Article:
David Begun identified the genus (family of closely related species) of Griphopithecus as “the best candidate for the earliest hominid” in his 2010 analysis of Miocene hominids in the Annual Review of Anthropology.

Griphopithecus appeared about 16 million years ago in Germany and Turkey. Their thickly enameled teeth and powerful jaws, Begun suggests, gave them the ability to take advantage of resources in varied environments. When the climate became drier, the Griphopithecus could adapt from eating soft fruit to a harder food supply like nuts and roots.

Our Human Ancestors

Other Miocene ape families also developed characteristics that make them our potential human ancestors. The Dryopithecus genus had physical aspects that resemble those of early humans, such as a face profile that tilts downward and a larger brain case. A related Miocene ape found in Greece, Ouranopithecus, also had some more modern ape characteristics.

More recently, a finding from central Anatolia in Turkey, reported in Communications Biology in 2023, presents more evidence of ape development in the Miocene with more human-like characteristics. A well-preserved skull initially thought to be Ouranopithecus, was found to have distinctive enough characteristics to be named Anadoluvius.

Many questions remain. For example, when did the adaptations (like knuckle-walking) occur that precede bipedalism, getting around upright on two feet?

Paleoanthropologist Robert Foley suggests that “[t]he significant factor that is key to understanding the emergence of the early bipedal hominins is the change in climate and environment that occurs at the end of the Miocene and into the Early Pliocene.” He explains that it led to a pronounced global cooling, and generally in Africa, a drier climate that reduced forest cover and expanded the number of savanna environments. This provided a general evolutionary “basis for adaption to terrestrial environments,” rather than arboreal ones.

A Plausible Scenario

The overall picture of when the specific characteristics of our human ancestors appeared has a plausible answer:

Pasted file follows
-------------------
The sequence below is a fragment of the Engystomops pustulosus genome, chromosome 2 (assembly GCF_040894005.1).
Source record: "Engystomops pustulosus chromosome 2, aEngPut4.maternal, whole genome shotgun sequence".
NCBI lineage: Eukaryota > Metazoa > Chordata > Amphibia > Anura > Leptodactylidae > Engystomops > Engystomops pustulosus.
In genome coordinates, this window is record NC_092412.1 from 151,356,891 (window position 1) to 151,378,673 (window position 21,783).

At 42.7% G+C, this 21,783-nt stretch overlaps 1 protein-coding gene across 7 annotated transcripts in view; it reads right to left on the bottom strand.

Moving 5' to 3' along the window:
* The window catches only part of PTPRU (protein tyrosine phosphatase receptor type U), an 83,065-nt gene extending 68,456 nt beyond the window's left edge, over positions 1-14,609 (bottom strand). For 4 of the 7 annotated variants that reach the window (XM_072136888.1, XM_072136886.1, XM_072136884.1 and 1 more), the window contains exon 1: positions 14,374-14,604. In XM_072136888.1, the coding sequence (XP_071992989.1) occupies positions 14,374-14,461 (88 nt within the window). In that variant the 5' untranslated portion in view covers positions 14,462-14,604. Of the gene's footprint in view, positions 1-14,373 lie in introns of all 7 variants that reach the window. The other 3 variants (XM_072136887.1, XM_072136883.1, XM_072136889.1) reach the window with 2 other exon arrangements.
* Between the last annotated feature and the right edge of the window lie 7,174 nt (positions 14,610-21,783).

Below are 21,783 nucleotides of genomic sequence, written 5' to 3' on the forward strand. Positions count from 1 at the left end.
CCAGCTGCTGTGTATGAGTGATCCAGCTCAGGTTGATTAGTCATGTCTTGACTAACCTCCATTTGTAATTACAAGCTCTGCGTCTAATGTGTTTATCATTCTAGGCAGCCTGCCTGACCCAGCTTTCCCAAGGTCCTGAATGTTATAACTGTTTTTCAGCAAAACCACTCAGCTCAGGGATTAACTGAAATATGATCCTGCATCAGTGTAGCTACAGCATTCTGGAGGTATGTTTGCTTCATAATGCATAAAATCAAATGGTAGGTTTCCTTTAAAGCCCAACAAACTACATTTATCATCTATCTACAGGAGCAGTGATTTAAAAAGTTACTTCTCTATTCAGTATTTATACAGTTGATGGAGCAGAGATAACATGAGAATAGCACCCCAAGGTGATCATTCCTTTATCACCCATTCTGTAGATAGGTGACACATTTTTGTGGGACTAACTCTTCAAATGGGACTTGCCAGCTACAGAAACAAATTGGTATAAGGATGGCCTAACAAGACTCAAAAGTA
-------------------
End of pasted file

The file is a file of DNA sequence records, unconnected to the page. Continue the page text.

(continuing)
The proliferation of ape families and species in Eurasia, as documented in hundreds of fossils, supports the scenario that apes migrated from Africa around 16 million years ago, thrived and diversified in Eurasia along with many other animals, and then, using their evolutionary adaptations, began to make their way back to Africa at the end of the Miocene, about 7 million years ago, when the climate changed.

This is a round-trip scenario. Apes originated in Africa and migrated to Eurasia where they developed the preconditions for evolving into humans. Then the ape species that survived climate change returned to Africa where the human lineage developed.

Another piece of evidence supporting this hypothesis is that there is no fossil evidence of great apes in Africa between about 13.5 million years ago and 7 million years ago—the period when families of these apes proliferated in Eurasia. This is despite many known African fossil sites from that period.

A Continuing Evolution

The scenario presented here took place over millions of years. Paleoanthropologists are not in complete agreement about where human-like characteristics developed. It will take the discovery of many more fossils from Eurasia and Africa to settle this history.

Meanwhile, as some have pointed out, there’s a lesson here for today’s evolving humans facing climate change, other environmental changes, and the challenge of space exploration. How will today’s human beings adapt?

This article was produced by Human Bridges.

Marjorie Hecht

Marjorie Hecht is a longtime magazine editor and writer with a specialty in science topics. She is a freelance writer and community activist living on Cape Cod.